Local rabbis reacted to the arrest of five rabbis in last week’s corruption sweep in New Jersey with words of caution to await the outcome of the case, and distress that political and religious leaders are accused of crimes.
Innocent until proven guilty is an article of Jewish as well as American law, said Rabbi Neal Borovitz of Temple Avodat Shalom in River Edge.
That being said, the Reform rabbi is “absolutely appalled” when rabbis cross the line into criminal behavior. “I have the sense that within their own communities they live according to Torah,” he said, and that somehow they think the ethical precepts don’t apply in their relations with the secular world.
“There is one law for everyone,” he said. Jewish teaching doesn’t say “don’t steal from Jews, it says don’t steal.”
When rabbis are arrested, it’s a “shanda,” an embarrassment to the Jewish community at large. “I find it tragic,” Borovitz said.
Borovitz said he will be raising the issue in his sermons, and it is an especially relevant subject in view of the timing – the season of introspection that begins with Tisha B’Av and culminates with the High Holy Days.
He cited the teaching of Hillel: “That which is hateful to you, do not unto your fellow. That is the whole Torah, and the rest is commentary. Now go learn.”
“I’m hoping it’s not true,” said Rabbi Joshua Finkelstein of Temple Emanuel of North Jersey in Franklin Lakes. Like Borovitz, he noted the legal precept of “innocent until proven guilty.” But speaking in general, the Conservative Finkelstein said, “It’s hurtful to society” when a leader violates the law. “It’s a shanda,” he said.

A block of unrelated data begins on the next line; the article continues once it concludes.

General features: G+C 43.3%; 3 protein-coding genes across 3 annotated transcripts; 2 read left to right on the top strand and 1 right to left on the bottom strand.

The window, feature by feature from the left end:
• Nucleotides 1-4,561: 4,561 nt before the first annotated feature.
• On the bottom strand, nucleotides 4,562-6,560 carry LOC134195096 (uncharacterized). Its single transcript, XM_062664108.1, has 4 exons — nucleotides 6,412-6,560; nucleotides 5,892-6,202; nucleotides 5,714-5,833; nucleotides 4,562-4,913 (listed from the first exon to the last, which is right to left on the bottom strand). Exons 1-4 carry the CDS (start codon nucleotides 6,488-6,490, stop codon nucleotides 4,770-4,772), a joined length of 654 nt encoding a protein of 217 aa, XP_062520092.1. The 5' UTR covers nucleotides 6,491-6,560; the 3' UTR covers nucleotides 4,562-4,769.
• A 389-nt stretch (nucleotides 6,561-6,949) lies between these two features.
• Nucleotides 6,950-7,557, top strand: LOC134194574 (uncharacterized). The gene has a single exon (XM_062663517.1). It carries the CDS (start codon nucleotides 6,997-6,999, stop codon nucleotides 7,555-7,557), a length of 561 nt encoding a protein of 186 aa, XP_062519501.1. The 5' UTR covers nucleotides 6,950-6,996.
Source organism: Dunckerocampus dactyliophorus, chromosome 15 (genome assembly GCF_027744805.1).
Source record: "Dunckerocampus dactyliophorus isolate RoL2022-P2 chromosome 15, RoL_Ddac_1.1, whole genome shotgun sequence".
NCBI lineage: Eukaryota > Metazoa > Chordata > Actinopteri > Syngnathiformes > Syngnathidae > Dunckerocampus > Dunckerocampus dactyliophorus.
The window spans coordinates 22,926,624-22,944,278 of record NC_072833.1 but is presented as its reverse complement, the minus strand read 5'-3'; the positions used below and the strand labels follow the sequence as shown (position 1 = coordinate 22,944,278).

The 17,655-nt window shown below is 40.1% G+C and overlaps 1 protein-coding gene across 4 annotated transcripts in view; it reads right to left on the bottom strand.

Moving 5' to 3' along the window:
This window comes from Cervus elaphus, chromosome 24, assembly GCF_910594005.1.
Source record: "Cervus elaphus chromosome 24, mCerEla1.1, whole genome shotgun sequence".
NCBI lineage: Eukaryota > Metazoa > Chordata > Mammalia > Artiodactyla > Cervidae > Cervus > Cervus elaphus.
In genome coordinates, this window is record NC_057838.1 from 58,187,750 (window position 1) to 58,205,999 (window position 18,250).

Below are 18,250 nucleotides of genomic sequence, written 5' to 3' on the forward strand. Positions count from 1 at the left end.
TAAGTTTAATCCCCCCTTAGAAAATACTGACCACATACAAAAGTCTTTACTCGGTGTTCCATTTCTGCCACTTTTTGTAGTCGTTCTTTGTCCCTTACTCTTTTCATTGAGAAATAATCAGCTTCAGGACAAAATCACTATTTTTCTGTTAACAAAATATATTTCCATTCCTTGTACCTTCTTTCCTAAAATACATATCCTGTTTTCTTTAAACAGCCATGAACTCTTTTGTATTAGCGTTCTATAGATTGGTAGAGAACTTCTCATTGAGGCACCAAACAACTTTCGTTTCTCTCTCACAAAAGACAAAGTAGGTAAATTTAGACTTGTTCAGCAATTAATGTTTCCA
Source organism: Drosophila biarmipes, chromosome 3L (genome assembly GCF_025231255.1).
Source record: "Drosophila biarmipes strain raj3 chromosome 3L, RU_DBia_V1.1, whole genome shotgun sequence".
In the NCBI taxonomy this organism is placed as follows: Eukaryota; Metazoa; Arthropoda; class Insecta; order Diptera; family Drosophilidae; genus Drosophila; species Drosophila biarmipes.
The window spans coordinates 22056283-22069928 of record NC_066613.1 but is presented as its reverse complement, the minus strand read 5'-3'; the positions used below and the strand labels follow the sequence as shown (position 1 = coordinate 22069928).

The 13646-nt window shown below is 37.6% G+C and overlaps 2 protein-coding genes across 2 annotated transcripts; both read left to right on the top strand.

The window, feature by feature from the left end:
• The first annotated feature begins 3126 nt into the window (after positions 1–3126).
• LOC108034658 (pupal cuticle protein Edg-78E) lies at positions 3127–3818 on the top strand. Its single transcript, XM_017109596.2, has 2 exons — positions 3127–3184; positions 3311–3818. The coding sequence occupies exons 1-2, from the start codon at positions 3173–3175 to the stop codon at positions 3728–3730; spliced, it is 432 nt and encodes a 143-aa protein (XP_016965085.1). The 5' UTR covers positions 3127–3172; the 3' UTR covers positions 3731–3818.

“The sad part is we in New Jersey sort of expect it when it’s politicians. When a politician stumbles we are not surprised.”
“People in important places have a responsibility to be above reproach,” Finklestein said. “These people should recuse themselves” while under the cloud of criminal charges, he said.
Also, whenever Jews are in the headlines in a negative light, it provides fuel for anti-Semitism, Finklestein said. “Anytime anyone who is visible Jewish violates the law, it impacts poorly on the Jewish people.”
Last Thursday, the day of the arrests, “was not a good day for the Jewish community and it was not a good day for the state of New Jersey,” he said.
We should not rush to judgment, said Rabbi Shmuel Goldin of Ahavath Torah in Englewood. “We have to await the verdict,” he stressed.
But speaking in general, he cited – as area rabbinical groups have been doing – the talmudic principle that “the law of the land is the law.” Thus, if people are guilty of breaking American law they are also breaking Jewish law, he said. Jews must be good citizens.
As for perceptions in the secular world, “There is no question that the image of a rabbi [allegedly] breaking the law” is hurtful to how Jews are seen and feeds anti-Semitism.
“Part of our responsibility is to be a light unto nations,” the Orthodox rabbi said. “We are supposed to sanctify God’s name in the world. This is a setback.”